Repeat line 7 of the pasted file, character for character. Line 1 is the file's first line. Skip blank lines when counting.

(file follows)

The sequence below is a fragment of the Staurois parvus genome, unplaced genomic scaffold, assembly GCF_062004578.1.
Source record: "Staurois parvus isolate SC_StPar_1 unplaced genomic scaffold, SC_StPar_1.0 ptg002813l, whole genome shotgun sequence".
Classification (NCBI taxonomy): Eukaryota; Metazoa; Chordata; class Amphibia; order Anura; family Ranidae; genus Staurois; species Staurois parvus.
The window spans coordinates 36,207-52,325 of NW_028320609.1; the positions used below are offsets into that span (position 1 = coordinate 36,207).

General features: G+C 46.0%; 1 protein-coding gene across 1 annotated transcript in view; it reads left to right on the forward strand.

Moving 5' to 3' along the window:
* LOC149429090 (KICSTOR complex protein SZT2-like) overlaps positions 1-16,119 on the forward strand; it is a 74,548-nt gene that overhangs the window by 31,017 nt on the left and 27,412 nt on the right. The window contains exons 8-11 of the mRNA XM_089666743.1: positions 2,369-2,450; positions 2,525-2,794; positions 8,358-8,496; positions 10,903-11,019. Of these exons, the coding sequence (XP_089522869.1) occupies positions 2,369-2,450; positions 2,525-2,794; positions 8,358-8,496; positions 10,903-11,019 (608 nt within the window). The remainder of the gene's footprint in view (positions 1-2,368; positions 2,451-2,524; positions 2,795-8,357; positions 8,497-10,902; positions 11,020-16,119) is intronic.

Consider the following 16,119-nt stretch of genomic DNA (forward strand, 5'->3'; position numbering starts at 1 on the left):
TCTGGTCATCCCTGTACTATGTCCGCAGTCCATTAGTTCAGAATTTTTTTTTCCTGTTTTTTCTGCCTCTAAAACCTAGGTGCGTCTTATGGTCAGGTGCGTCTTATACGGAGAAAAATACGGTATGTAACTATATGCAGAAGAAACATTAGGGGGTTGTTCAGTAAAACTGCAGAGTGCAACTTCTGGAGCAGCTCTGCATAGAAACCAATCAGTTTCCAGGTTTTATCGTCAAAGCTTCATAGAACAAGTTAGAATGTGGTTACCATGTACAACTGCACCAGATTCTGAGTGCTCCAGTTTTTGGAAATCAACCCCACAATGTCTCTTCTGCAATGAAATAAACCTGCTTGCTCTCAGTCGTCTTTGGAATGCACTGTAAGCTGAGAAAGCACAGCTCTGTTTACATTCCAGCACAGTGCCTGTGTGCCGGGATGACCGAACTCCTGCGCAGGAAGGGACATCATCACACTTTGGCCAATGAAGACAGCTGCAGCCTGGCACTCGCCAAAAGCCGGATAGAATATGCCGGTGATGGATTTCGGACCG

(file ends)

* LOC149429090 (KICSTOR complex protein SZT2-like) overlaps positions 1-16,119 on the forward strand; it is a 74,548-nt gene that overhangs the window by 31,017 nt on the left and 27,412 nt on the right. The window contains exons 8-11 of the mRNA XM_089666743.1: positions 2,369-2,450; positions 2,525-2,794; positions 8,358-8,496; positions 10,903-11,019. Of these exons, the coding sequence (XP_089522869.1) occupies positions 2,369-2,450; positions 2,525-2,794; positions 8,358-8,496; positions 10,903-11,019 (608 nt within the window). The remainder of the gene's footprint in view (positions 1-2,368; positions 2,451-2,524; positions 2,795-8,357; positions 8,497-10,902; positions 11,020-16,119) is intronic.